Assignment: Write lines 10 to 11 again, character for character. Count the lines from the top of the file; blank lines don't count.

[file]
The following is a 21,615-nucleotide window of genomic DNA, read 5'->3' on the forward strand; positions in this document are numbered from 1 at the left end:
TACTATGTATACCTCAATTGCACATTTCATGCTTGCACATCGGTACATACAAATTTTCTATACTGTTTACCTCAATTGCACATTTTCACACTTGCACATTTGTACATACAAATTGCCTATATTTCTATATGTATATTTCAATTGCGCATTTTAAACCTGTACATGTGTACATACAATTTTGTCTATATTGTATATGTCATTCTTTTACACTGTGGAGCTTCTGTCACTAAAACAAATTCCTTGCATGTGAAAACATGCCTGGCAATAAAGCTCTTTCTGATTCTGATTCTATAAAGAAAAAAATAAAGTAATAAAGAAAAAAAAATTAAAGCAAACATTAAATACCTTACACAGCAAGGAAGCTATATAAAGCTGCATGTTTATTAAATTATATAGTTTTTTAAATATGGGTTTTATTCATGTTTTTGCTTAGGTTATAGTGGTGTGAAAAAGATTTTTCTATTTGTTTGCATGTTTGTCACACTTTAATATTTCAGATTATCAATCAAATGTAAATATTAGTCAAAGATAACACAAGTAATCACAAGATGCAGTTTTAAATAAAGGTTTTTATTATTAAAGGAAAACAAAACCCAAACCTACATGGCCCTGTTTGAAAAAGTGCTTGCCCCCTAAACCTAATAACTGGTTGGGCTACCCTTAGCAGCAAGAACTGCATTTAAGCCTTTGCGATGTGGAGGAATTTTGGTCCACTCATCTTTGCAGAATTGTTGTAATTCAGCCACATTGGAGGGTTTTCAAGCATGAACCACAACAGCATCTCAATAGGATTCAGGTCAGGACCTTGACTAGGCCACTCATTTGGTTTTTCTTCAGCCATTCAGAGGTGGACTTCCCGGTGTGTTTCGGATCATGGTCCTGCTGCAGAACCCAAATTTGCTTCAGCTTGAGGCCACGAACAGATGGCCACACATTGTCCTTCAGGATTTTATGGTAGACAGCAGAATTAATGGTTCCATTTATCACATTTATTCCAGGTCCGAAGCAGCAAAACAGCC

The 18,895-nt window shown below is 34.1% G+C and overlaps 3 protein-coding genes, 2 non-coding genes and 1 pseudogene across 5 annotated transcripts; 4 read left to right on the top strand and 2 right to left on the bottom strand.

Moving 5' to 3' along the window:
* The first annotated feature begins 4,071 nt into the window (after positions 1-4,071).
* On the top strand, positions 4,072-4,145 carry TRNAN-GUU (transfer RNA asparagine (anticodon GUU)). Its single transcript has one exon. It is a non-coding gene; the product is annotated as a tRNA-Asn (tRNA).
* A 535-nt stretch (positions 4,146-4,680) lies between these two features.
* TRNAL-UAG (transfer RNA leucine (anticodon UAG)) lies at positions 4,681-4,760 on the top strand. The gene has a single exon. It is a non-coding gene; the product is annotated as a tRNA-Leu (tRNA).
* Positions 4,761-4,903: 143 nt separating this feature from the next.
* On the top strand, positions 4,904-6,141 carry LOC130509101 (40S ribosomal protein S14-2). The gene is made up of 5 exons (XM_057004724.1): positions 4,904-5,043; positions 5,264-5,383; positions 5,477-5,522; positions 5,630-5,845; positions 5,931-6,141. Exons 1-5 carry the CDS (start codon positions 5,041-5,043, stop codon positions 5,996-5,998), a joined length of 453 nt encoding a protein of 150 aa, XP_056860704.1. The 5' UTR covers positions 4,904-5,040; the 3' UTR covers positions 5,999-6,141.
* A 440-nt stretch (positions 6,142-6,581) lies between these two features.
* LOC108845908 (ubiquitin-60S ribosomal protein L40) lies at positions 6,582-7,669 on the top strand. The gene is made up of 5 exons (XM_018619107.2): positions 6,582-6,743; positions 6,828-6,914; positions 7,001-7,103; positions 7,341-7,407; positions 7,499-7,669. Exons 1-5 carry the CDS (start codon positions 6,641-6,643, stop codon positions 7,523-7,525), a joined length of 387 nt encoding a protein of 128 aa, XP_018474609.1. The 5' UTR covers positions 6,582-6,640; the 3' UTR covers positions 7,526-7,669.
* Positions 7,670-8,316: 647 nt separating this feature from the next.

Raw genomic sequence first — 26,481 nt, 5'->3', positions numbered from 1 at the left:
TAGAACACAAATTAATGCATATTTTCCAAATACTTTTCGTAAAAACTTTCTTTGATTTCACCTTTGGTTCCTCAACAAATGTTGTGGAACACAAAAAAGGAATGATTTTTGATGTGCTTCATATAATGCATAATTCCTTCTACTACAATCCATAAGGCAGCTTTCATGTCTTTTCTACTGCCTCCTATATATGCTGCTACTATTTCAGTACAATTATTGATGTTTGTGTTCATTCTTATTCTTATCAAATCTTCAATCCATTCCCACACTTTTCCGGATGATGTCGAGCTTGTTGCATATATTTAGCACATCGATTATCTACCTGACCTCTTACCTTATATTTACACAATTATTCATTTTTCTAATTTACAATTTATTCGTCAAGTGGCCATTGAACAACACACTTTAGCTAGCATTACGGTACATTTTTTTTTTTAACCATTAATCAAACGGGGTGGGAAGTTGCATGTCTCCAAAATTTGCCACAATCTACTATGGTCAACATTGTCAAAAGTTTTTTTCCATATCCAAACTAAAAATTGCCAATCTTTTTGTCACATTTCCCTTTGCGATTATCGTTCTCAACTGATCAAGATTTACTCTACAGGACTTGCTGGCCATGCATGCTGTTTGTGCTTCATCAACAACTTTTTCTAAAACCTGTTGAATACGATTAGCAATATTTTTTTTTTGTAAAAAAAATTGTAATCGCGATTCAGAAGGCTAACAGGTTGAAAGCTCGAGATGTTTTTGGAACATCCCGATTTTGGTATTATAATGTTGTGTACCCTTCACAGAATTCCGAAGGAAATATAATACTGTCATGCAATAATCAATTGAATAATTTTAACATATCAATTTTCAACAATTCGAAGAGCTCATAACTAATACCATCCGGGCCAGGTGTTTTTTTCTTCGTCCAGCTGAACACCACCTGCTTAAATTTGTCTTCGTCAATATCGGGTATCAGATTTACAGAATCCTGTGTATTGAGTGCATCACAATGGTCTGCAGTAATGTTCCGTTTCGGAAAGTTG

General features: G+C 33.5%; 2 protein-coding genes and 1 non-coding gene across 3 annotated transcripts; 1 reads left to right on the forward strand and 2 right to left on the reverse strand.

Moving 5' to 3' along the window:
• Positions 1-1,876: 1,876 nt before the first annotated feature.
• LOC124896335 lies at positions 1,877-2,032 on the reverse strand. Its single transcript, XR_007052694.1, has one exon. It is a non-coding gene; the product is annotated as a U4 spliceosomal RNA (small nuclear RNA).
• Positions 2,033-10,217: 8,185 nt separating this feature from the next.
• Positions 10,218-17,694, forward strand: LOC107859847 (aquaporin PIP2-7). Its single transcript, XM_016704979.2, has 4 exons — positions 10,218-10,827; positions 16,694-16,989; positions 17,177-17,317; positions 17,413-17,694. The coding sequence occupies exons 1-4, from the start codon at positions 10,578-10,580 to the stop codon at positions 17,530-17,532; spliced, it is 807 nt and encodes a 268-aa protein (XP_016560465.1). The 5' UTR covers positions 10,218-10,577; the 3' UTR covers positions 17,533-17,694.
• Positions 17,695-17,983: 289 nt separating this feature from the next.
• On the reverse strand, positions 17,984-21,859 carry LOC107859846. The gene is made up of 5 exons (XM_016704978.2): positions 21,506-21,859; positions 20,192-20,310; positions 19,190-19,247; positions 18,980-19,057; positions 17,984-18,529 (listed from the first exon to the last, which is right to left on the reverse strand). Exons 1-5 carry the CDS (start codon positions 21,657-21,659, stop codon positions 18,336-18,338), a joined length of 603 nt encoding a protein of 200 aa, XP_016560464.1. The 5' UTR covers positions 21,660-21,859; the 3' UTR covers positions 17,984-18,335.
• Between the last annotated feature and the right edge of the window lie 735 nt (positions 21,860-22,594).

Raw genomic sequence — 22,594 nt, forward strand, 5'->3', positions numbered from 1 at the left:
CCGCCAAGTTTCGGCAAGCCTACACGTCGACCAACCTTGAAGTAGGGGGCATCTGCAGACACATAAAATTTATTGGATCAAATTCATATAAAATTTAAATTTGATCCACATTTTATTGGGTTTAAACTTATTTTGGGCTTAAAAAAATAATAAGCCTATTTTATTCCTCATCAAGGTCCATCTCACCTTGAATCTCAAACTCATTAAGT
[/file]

* On the top strand, positions 4,904-6,141 carry LOC130509101 (40S ribosomal protein S14-2). The gene is made up of 5 exons (XM_057004724.1): positions 4,904-5,043; positions 5,264-5,383; positions 5,477-5,522; positions 5,630-5,845; positions 5,931-6,141. Exons 1-5 carry the CDS (start codon positions 5,041-5,043, stop codon positions 5,996-5,998), a joined length of 453 nt encoding a protein of 150 aa, XP_056860704.1. The 5' UTR covers positions 4,904-5,040; the 3' UTR covers positions 5,999-6,141.
* A 440-nt stretch (positions 6,142-6,581) lies between these two features.